Exercise is important for weight management at any stage of life, but as studies have found physical activity level and overall energy expenditure decrease during menopause, it’s especially important during this time to ensure you’re burning more energy than you’re consuming. 

As well as burning more calories, exercise can help you fall asleep faster and it can reduce anxiety, depression, insomnia, and menopause symptoms like hot flashes. 

Menopausal women are usually advised to do 150 minutes of moderate-intensity exercise a week. This should include aerobic exercise such as walking, jogging, swimming, or cycling. A 2021 paper suggests people with obesity should do higher doses of exercise, however.

As well as cardio, incorporate resistance training or strength training into your routine two to three times a week to maintain bone and muscle mass.

A 2018 meta-analysis found yoga helped to reduce menopause symptoms, including hot flashes and mental and physical symptoms. 

Tempted to skip the gym? Exercise plus dietary changes have been shown to be the most effective combo for weight loss during menopause, more so than just making dietary changes alone.

Bonus tip: Avoid intense exercise within an hour of bedtime as this can keep you up. If this is your only time for physical activity, opt for something gentle — like yoga — and keep the lights low to make sure bright light doesn’t impact your sleep.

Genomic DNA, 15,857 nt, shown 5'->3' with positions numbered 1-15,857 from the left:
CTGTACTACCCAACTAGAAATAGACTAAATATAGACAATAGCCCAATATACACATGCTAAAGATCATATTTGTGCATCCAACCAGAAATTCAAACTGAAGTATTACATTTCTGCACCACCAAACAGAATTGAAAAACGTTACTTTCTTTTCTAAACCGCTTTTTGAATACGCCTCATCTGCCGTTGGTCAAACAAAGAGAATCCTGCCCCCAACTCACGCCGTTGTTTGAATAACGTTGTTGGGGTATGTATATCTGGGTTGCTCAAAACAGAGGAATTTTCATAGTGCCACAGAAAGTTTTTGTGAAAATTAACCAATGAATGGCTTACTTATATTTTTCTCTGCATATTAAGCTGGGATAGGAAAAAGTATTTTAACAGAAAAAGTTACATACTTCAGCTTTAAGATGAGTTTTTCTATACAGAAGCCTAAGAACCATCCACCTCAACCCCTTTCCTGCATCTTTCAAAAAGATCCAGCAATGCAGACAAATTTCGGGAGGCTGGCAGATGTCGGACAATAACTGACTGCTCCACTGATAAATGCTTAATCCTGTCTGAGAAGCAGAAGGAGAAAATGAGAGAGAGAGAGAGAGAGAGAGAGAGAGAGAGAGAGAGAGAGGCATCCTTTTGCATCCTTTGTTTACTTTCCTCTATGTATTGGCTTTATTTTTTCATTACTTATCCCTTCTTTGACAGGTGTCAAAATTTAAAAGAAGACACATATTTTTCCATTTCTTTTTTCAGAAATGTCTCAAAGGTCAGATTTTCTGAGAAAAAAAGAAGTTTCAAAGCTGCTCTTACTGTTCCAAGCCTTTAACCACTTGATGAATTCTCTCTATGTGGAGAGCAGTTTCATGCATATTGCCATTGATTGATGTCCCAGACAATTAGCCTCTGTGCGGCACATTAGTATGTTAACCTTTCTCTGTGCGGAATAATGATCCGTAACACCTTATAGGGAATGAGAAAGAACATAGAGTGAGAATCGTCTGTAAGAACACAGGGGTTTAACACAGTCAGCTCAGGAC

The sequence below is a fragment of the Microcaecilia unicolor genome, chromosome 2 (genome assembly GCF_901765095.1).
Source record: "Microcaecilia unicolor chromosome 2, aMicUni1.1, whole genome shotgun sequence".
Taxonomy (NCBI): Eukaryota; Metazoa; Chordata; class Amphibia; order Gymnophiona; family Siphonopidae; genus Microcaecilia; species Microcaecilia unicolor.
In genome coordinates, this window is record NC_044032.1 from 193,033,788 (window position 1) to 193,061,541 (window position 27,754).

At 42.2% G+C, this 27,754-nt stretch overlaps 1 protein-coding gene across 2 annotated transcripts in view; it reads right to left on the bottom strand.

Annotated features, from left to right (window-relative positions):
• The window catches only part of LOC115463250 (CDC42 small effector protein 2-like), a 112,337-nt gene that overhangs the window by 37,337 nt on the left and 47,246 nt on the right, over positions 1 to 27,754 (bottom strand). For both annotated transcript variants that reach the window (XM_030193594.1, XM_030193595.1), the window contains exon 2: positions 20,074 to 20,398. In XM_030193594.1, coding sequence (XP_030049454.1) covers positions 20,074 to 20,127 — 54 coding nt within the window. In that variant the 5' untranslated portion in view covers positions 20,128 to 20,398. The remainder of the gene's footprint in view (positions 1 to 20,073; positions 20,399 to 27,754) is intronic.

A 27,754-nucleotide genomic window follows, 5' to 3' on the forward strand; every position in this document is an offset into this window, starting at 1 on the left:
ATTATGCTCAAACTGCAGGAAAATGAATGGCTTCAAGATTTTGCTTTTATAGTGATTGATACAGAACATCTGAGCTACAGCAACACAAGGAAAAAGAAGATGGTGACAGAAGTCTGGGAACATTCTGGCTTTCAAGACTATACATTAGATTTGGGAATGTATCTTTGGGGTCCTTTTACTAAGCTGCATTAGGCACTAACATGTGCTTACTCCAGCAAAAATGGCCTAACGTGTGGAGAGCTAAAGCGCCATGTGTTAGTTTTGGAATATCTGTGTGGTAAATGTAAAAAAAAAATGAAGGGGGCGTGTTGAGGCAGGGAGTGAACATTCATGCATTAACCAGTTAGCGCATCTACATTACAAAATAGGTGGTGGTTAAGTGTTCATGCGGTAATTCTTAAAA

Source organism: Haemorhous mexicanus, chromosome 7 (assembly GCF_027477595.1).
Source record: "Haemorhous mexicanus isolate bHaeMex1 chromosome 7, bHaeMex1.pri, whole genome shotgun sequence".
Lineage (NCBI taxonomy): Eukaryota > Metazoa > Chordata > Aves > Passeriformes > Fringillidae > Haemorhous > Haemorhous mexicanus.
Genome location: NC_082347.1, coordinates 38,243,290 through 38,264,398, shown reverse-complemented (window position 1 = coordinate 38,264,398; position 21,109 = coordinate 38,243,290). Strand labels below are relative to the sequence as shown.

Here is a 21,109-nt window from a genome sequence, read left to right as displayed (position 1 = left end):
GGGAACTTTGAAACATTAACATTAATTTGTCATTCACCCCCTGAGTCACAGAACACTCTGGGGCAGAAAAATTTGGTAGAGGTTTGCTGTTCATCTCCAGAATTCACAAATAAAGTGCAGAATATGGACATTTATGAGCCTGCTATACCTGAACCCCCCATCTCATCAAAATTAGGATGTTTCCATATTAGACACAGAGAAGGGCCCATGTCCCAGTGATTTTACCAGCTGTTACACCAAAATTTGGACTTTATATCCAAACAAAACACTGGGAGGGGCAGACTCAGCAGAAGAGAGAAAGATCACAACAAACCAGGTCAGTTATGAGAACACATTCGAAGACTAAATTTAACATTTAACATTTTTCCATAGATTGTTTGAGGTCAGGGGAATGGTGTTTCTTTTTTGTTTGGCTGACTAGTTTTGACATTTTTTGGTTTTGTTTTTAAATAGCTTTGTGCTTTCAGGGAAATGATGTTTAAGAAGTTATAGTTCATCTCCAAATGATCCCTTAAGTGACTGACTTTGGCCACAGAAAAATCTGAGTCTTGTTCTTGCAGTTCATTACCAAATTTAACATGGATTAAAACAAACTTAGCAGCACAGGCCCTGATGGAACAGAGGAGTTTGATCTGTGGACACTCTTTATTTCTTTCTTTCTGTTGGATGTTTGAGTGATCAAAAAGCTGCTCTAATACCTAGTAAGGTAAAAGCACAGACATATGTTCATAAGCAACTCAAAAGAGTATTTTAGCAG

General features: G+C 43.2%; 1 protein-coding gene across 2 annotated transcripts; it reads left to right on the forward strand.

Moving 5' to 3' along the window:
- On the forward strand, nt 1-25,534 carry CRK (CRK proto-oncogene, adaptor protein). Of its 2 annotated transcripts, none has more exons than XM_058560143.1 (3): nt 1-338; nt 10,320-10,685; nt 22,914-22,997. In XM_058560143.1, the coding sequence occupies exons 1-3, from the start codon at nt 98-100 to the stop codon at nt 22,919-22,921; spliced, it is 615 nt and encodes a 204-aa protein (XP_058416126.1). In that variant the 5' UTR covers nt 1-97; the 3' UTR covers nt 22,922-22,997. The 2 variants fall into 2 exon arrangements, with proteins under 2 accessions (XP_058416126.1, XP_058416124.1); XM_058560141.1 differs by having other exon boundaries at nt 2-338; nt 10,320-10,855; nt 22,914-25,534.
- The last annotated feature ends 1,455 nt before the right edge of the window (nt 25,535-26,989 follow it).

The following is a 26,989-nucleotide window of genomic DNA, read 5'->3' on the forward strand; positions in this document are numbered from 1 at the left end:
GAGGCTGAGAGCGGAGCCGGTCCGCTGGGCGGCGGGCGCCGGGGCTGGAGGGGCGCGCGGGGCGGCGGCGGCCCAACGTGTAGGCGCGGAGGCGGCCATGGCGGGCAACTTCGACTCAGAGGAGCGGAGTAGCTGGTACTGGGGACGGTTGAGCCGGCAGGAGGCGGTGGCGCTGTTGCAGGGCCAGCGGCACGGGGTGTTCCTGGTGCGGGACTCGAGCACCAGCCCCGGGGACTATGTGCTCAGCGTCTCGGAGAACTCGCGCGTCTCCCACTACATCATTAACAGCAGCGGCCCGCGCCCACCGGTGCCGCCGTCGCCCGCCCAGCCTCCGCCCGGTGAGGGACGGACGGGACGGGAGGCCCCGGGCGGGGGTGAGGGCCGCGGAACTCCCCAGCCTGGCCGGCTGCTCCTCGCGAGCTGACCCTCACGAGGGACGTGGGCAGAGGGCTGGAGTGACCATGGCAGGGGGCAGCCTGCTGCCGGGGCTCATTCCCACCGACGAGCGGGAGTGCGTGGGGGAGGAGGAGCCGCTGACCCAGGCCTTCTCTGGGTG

We’ve covered more on the best time to work out here. RISE can tell you when exactly to avoid late workouts. 

RISE users on iOS 1.202 and above can click here to set up their avoid late workouts reminder.

6. Start Healthy Habits in Perimenopause 

Just started to get perimenopause symptoms? Now is the time to make healthy changes to keep weight gain at bay. 

In the study we mentioned earlier that found physical activity and protein and fiber intake decrease, the researchers concluded that the findings “support the importance of focusing on the early perimenopausal years, with the goal of increasing physical activity and encouraging healthy dietary choices to prevent weight and visceral fat gain in menopausal transition.” 

Even if you’re at a healthy weight, weight gain can be prevented before and after menopause by increasing physical activity and making long-term changes to your diet.

You can also begin focusing on sleep more during this stage, knowing that some sleep disruption may be coming up as menopause symptoms — and general age-related sleep problems — get worse. Start incorporating sleep hygiene habits into your day, keeping your sleep debt low, and living in sync with your circadian rhythm.  

7. Consider Hormone Replacement Therapy 

Hormone replacement therapy — also known as HRT — helps improve menopause symptoms by increasing the amount of estrogen and progesterone in your system. 

Research is divided on whether it can help you lose weight, so more studies need to be done, but there are some promising papers out there. One study found hormone therapy was linked to fat loss, a decline in waist-to-hip ratio, and an increase in fat oxidation three months after treatment.

Another paper states some HRT treatments can prevent weight gain and belly fat gain, and yet another paper states estrogen therapy and estrogen-progestin therapy can help reduce overall fat mass, insulin sensitivity, and lower the rate of development of type 2 diabetes.  

Even if HRT doesn’t help you lose weight, it may help improve some of the menopause symptoms that make weight loss harder — like sleep disruption. 

8. Manage Stress and Anxiety 

To improve your anxiety, stress, sleep, and hopefully, weight loss efforts, try managing your mood. You can do this by: